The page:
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‘ASB half-year profit down 12%: focus on customer support, tackling financial crime’

ASB today reported a cash[1] net profit after tax (NPAT) of $707 million for the six months to 31 December 2023, a decrease of $96 million or 12% on the prior year. This reflects a lower net interest margin (NIM), down 26bps on the prior year. Statutory NPAT is $749 million for the six months to 31 December 2023, a decrease of $91 million or 11% on the prior period.

ASB Chief Executive Vittoria Shortt says, “Bank profitability is inextricably linked to the New Zealand economy and the environment in which we are operating, and the interest rate cycle has been a big influencing factor on the results we’ve posted.

“The past five years have seen the official cash rate fall to a record low, followed by the steepest increase in the history of the OCR. This increase has had an impact on bank funding costs, including higher offshore funding costs.”

ASB’s total lending for the six months to 31 December 2023 declined 1% with home, business and rural lending down 1%, reflecting a very competitive housing market and subdued agricultural and business lending market demand. Total customer deposits grew 4% as customers took advantage of higher term deposit rates.

“This financial year we’ve offered some of the best term deposit rates New Zealand has seen in 15 years. We have more than 1.2 million savings and deposit customers, compared with around 230,000 customers with home loans and we’ve been pleased to see deposit customers benefiting from increased interest rates, after a period of low interest rates.”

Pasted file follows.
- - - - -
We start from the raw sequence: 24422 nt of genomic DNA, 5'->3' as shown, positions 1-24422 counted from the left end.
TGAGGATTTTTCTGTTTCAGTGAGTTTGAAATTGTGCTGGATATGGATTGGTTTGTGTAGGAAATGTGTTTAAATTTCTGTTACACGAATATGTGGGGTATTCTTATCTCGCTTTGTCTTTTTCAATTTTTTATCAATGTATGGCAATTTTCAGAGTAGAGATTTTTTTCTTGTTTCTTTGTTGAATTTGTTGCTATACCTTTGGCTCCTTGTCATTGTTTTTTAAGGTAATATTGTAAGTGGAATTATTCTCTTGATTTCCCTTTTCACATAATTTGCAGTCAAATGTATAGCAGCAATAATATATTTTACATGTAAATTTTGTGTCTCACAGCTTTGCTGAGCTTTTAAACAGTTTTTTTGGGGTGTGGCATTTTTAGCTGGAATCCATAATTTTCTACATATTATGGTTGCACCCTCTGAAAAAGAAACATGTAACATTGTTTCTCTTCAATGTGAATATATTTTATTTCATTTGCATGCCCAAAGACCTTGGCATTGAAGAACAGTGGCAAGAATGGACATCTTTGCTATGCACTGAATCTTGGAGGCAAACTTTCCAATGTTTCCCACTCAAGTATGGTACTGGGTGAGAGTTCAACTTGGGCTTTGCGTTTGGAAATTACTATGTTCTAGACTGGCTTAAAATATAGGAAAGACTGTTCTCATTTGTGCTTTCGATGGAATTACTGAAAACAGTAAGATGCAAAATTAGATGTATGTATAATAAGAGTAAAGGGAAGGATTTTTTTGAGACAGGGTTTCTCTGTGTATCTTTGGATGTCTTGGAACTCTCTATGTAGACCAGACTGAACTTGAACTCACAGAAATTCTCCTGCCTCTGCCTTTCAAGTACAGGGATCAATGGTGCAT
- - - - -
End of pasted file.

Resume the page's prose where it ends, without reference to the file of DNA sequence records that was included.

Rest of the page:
Reduced NIM has resulted in a decline in total operating income of 8%. Operating expenses have increased 6% including further investment in technology and increased salary and wage costs. In the six months to December, ASB has invested more than $37 million in regulatory and risk projects, and $43 million in the prevention of financial crime including fraud, scams and cybercrime.

ASB’s capital position, an important measure of a bank’s financial stability, remains very strong with total capital of $10.9 billion at December 2023, this represents a capital ratio of 15.5%, which is well above the 12.5% required by the Reserve Bank of New Zealand (RBNZ), including the prudential capital buffer ratio.

Supporting our customers

“Our teams are proactively contacting business and personal lending customers to provide support as they move to higher interest rates. More than two-thirds of our home lending customers are now paying rates higher than 6% and we are pleased the vast majority are managing well. I would really encourage any customers who do have concerns to reach out to us, our team is here to help.

“In November we launched Spend Tracker, the newest in our suite of financial wellbeing tools to help customers better understand and manage their finances. We also recently removed a range of fees, including Visa Debit account fees, on around 800,000 accounts, in addition to removing monthly fees on around 160,000 business and personal accounts in the prior financial year.